PA Class of 2025 celebrates milestone by donning White Coats
The Florida State University College of Medicine’s Physician Assistant Class of 2025 celebrated successfully completing its first semester in a traditional White Coat Ceremony Friday, Jan. 19, at Opperman Music Hall in front of family and friends.
Interim Dean Alma Littles, M.D., reminded the 58 participating students that she had welcomed them to this new chapter in their lives just 22 weeks earlier.
“Your talents and varied experiences were the reason you were chosen to join the Class of 2025, but undoubtedly there were some anxious moments as you prepared to tackle the challenges ahead,” she said.
Those challenges included Gross and Radiographic Anatomy, Essentials of PA Practice, Integrated Clinical Science, Evidence Based Practice, Physiology, Pharmacology and Nutrition – and that was just the first semester, followed by exam week just before the holiday break.
“My hope is that each of you had the opportunity to recover during the holiday and reflect on what you learned and accomplished along the way,” she said. “What you should have discovered is that you belong here in our PA school and you have what it takes to succeed.”
The class of 2025 is the seventh admitted since the School of Physician Assistant Practice was created. Five classes have completed the 27-month program and produced 255 graduates, with 80% practicing in Florida and 31% serving in a primary care field. This “directly and positively impacts the well-documented shortage of health-care providers in our state,” Littles said.
“Today’s ceremony is all about acknowledging the significant transition in your professional life as you get ready to care for patients in your future training,” she continued. “The white coat, along with the stethoscope, is one of the most recognizable symbols in medicine. While you should wear it with great pride, you must recognize that with this symbol comes great responsibility.”
Class of 2025 President Mary Beth Brown introduced the keynote speaker, Folusho Ogunfiditimi, president and chair of the board of directors of the American Academy of Physician Associates (AAPA), as PAs are now often called.
With 23 years of administrative and clinical experience, serving as both a health-care administrator and a practicing PA in urology, Ogunfiditimi was born in the United States but his parents moved the family back to Nigeria shortly after his birth. There, he experienced firsthand how challenging it can be to access high-quality health care. When he was 7, he became very sick and was diagnosed with typhoid fever, a bacterial disease often fatal to children.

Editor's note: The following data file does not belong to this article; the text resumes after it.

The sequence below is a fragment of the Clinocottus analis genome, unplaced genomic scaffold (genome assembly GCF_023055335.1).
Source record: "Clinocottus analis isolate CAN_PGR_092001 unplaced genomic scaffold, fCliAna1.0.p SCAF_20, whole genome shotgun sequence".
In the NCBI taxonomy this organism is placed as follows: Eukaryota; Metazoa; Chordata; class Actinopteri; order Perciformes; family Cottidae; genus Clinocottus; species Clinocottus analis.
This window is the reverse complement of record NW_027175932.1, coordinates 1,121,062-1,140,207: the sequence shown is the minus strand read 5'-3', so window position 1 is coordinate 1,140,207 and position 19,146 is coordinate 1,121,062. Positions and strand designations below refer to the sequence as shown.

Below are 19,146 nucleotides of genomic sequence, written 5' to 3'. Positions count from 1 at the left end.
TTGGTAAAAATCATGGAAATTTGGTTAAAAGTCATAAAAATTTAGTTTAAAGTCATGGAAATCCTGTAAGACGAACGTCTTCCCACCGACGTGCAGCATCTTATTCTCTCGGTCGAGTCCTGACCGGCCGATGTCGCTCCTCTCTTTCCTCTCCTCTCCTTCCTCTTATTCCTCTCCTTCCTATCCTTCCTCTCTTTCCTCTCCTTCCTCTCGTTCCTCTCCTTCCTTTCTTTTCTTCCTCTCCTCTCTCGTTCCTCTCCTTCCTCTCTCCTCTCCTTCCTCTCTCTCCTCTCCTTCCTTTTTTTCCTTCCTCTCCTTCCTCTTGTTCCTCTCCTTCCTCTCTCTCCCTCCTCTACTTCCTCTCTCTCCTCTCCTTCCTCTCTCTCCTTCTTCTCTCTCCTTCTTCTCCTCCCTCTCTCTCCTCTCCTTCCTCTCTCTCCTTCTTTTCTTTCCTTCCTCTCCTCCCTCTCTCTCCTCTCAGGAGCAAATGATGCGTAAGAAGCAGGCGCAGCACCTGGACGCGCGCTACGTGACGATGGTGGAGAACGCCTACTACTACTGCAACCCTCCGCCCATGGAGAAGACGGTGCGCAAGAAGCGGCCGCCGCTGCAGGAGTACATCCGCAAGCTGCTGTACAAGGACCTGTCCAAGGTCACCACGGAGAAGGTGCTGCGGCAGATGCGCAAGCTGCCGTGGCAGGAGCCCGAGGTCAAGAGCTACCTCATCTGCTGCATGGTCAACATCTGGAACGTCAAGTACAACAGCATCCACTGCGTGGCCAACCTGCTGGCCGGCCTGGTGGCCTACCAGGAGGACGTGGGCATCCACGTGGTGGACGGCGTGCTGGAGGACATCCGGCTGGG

“I needed fluids and antibiotics,” he said. “The health-care provider worked for what seemed like hours to find a vein for an IV. I remember my mom sitting next to the bed sobbing.
“Finally, he inserted the needle into a vein in my temple. It worked. Soon the life-saving medicine and fluids were flowing. Rather than giving up, this provider used his knowledge, innovation and pure determination to save me. It was at that moment that I knew I would go into medicine.”
After the family returned the U.S., he joined the U.S. Army as a medic and was mentored by a PA in the infantry. Upon completion of his military commitment, he completed the PA program at Howard University and worked in urology. He also earned a master’s in public health and a doctorate in organizational leadership and transitioned from clinic care to health-care administration.
Currently, he is the administrator of practice management at Daytona Beach-based Florida Health Care Plans, where he oversees clinical operations of 23 ambulatory multi-specialty practices and one ambulatory surgery center in five counties.
In addition to sharing his personal inspiration for going into medicine, Ogunfiditimi described the growth and acceptance of the PA profession, which graduated its first class in 1965.
“We have made leaps and bounds just in my lifetime,” he said. “I remember that when I graduated from PA school, very few states allowed PAs to prescribe medicines for their patients. But by 2007, every state in the U.S. had updated its laws so that PAs could prescribe the medications their patients needed.”
Today, there are more than 168,300 PAs working across all medical and surgical specialties and in every U.S. state and territory.
“Most importantly,” Ogunfiditimi said, “PAs have 500 million patient interactions annually.”